By Jonathan Gault
June 14, 2019
Editor’s note: On Sunday the adidas Boost Boston Games and adidas Boost Boston Back Bay Mile will take place on Boylston St – home to the finish line of the Boston Marathon. A schedule for the adidas Boost Boston Games which will be televised live on NBC from 4:30-6 pm ET is here. The mile schedule is here. Jonathan Gault talked to Shaunae Miller-Uibo, Noah Lyles, Ajee’ Wilson, and Robby Andrews at today’s pre-event presser. His article on Noah Lyles appears below. There are three other articles: a Miller-Uibo article is here, an Ajee’ Wilson article is here, and a Robby Andrews article is here.
BOSTON — Even after losing a Diamond League 200 meters for the first time ever in Rome last week (he was seven-for-seven to begin his career), Noah Lyles was his typical jovial self at today’s press conference for Sunday’s adidas Boost Boston Games. Yes, he got beat, but Lyles was still happy with the 19.72 he ran to Michael Norman‘s 19.70, pointing out that it’s basically where he left off the 2018 season (he ran 19.67 in the DL final in Zurich).
“It doesn’t hurt,” Lyles said. “It doesn’t feel great, but it’s just something you’ve gotten used to. As a pro, I feel that you have to be able to handle losses and wins. And I knew that I wasn’t going to win forever.”
Lyles, 21, is also acutely aware of the role he plays as one of the sport’s young stars. Lyles doesn’t want to just show up to races and win. He wants to elevate the sport, and knows that having a rival to push him like Norman is a good thing for track & field.
“I got more people messaging me that that was the greatest race they’ve seen in a long time rather than oh, you’re not winning anymore,” Lyles said. “Which was actually very satisfying to see that. Because every time I get on the track, I want to give people a show. So I’m glad that people are starting to enjoy the sport. I’ve seen tons of tweets out there like, oh, 2019, 2020 are going to be major for track and field. And I’m like yeah, I’d love to see that.”
Lyles’ rivalry with Norman is a friendly one. His rivalry with fellow American Christian Coleman, whom he beat in the Diamond League 100m opener in Shanghai in May? Not so much. After the race, Coleman and his girlfriend, University of Georgia sprinter Micaiah Ransby, fired off a few not-so-veiled shots at Lyles on Twitter. Lyles’ reaction?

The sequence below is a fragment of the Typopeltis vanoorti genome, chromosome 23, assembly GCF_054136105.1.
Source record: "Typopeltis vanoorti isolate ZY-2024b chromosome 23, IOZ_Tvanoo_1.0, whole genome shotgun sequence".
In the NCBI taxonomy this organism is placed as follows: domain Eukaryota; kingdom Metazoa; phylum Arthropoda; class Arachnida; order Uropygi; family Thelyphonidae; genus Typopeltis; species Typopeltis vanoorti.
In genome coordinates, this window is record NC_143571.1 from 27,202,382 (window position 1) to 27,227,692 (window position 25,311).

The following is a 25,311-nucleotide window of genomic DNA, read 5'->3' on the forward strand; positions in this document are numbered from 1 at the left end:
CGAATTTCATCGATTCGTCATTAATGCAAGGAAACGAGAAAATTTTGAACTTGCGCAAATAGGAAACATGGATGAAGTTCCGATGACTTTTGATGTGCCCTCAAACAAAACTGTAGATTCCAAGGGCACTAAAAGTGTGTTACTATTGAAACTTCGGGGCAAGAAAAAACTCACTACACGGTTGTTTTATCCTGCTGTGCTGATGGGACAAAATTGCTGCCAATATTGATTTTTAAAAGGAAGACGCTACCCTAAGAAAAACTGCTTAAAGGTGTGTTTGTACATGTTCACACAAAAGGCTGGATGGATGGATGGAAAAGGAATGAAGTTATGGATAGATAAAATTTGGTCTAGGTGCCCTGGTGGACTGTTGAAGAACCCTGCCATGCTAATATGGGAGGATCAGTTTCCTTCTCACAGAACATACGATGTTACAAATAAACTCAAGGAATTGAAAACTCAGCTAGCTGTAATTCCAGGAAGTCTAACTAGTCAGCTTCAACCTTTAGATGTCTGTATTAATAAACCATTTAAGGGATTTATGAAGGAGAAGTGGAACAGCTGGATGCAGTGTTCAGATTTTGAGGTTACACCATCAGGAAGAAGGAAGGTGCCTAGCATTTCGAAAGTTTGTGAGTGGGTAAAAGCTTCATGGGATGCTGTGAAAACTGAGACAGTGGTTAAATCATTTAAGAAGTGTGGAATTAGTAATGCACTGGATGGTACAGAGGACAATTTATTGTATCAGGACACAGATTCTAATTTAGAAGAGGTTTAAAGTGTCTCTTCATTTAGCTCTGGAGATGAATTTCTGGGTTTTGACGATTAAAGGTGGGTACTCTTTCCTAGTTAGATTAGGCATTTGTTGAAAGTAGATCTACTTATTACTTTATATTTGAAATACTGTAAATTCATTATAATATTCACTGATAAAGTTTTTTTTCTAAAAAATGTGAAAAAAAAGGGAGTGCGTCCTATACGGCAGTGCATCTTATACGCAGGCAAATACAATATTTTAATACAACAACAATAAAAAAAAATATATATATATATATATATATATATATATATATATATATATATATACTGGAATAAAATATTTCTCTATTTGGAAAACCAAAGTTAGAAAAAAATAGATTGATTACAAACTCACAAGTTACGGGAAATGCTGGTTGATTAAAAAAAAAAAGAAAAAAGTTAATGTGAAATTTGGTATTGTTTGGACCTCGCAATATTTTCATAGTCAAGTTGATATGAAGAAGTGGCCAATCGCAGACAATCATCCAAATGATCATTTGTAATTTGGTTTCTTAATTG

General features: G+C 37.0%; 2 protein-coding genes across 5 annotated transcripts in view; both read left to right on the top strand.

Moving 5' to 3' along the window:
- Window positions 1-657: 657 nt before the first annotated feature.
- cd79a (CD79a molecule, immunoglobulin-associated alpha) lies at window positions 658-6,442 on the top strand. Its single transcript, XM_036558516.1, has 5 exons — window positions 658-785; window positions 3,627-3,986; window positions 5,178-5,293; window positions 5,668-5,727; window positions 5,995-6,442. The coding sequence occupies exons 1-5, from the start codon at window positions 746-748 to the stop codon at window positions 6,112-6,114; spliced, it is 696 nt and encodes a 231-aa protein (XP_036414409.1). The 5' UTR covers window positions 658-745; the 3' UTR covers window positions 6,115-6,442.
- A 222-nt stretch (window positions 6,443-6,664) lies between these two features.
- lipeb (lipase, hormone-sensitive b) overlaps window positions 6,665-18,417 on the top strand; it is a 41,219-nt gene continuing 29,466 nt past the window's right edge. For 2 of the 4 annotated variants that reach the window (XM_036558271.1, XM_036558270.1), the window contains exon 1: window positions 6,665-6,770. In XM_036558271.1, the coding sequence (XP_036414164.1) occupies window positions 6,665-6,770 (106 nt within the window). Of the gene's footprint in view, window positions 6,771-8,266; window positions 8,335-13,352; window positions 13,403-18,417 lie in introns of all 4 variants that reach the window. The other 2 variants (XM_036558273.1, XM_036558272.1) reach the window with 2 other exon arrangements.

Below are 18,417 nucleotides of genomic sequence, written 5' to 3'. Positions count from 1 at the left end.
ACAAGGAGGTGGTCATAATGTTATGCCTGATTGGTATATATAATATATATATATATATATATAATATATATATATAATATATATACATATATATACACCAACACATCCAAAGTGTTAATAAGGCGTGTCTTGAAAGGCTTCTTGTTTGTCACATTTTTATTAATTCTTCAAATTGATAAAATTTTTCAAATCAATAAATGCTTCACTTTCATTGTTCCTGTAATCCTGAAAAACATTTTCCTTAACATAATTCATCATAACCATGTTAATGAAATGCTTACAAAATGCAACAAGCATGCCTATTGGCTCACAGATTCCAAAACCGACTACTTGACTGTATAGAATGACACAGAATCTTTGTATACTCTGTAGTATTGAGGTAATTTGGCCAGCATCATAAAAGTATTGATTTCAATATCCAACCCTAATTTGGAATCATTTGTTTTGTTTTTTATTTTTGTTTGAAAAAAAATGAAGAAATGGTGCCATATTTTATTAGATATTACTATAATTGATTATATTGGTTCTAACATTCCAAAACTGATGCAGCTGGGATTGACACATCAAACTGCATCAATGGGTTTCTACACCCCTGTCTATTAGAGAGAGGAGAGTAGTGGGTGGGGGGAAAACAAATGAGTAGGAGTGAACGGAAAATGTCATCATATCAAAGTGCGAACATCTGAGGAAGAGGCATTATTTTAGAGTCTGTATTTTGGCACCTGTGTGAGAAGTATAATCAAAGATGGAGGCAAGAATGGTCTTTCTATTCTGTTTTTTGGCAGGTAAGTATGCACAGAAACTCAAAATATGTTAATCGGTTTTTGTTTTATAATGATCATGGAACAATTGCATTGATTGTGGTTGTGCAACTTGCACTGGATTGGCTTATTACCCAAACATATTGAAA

“Some people just don’t like you,” Lyles said. “You can’t do nothing about it. I can’t do nothing about it. It just is what it is.”
Lyles also reaffirmed (for seemingly the millionth time) that he has no plans to run the 100 at USAs or Worlds this year. He said that for that to change, he would have to “drop a bomb” in the 100 meters. What exactly does that mean?
“If I ran 9.75 or something like that, it would be time for me and my coach to say all right, are we gonna change the plan up or are we going to keep it how it is?” Lyles said. “There’s nothing in the 200 that would solidify it. It would be things I do in the 100 that would be the game changer going forward.”
More from today’s press event:
Shaunae Miller-Uibo Say She’s In the Best Shape of Her Life, “I Just Feel A Whole Lot Stronger This Year.” In other news, Miller-Uibo declined to discuss what happened in the fight with Tori Bowie that led to Bowie’s exit from PURE Athletics.
Ajee’ Wilson plans to eventually move up to the 1500, perhaps as soon as next year US 1500 Olympic hopefuls, your nightmare may become reality in 2020.
Robby Andrews is trying to come back from hell but he’s not making any excuses, “There’s no real excuse for running 1:54.” Andrews who is coming back from Lyme disease and surgery was horrific earlier this week when he ran 1:54 for 800.